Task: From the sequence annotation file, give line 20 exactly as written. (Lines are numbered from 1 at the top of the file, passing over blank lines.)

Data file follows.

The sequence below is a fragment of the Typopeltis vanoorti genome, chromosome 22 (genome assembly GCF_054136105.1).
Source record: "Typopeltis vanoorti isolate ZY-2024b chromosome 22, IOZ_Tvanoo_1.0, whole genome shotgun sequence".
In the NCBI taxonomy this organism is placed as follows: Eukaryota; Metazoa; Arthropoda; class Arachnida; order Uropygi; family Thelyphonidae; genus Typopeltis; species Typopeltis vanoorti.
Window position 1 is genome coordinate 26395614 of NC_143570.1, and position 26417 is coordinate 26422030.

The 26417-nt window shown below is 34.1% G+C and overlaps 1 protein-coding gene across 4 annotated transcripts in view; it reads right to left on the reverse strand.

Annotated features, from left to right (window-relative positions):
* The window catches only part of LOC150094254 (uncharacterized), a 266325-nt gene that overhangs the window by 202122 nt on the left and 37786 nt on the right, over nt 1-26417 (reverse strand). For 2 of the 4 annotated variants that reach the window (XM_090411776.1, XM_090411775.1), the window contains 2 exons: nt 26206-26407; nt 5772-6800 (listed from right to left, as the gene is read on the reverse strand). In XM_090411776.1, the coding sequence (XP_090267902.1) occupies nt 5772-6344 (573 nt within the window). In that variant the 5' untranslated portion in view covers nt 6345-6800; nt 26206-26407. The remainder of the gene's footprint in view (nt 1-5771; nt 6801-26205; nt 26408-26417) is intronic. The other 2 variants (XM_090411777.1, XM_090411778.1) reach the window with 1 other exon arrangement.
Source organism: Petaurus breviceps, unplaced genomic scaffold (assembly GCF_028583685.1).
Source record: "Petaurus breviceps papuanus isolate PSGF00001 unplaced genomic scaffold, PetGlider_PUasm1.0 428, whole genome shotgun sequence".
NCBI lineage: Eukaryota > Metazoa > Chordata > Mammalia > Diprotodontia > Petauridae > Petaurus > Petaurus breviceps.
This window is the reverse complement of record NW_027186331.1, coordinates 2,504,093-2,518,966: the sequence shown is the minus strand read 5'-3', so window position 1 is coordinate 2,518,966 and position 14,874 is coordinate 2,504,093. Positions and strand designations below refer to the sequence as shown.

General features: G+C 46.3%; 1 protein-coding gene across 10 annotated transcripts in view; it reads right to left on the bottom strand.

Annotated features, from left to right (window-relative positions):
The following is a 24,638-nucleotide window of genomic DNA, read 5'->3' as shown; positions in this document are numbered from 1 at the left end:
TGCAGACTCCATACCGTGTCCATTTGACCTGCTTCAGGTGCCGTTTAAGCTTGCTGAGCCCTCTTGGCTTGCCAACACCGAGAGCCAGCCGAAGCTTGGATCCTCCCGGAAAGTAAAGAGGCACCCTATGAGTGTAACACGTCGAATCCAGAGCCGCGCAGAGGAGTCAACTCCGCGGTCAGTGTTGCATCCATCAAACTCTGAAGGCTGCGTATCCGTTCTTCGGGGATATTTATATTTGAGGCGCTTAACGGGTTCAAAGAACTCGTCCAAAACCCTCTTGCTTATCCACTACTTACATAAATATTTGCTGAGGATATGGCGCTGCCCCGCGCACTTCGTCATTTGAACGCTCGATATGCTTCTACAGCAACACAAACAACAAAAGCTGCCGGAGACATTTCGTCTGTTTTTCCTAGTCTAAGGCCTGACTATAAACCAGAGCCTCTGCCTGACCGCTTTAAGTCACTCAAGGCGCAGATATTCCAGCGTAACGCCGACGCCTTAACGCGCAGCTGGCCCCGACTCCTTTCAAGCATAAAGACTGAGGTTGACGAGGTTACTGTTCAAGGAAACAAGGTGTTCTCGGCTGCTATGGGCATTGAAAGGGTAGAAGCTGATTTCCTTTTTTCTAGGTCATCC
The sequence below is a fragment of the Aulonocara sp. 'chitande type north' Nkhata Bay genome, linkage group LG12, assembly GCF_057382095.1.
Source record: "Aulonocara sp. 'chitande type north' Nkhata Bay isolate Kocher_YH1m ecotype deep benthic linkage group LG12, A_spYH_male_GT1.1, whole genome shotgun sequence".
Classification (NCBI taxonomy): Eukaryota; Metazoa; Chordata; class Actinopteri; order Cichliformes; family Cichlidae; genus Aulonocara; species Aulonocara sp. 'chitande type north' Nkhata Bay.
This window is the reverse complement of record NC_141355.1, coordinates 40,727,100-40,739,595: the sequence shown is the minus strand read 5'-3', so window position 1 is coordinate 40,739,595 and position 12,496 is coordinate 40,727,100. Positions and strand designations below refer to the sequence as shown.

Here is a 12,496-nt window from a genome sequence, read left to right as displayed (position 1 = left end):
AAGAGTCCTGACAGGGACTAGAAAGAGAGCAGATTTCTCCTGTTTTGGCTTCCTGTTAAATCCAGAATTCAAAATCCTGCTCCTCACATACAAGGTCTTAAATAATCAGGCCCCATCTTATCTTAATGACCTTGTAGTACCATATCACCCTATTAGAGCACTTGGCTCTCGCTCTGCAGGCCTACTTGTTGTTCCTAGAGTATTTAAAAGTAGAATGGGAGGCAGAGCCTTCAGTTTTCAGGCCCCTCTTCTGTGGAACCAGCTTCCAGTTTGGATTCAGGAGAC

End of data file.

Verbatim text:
Here is a 12,496-nt window from a genome sequence, read left to right as displayed (position 1 = left end):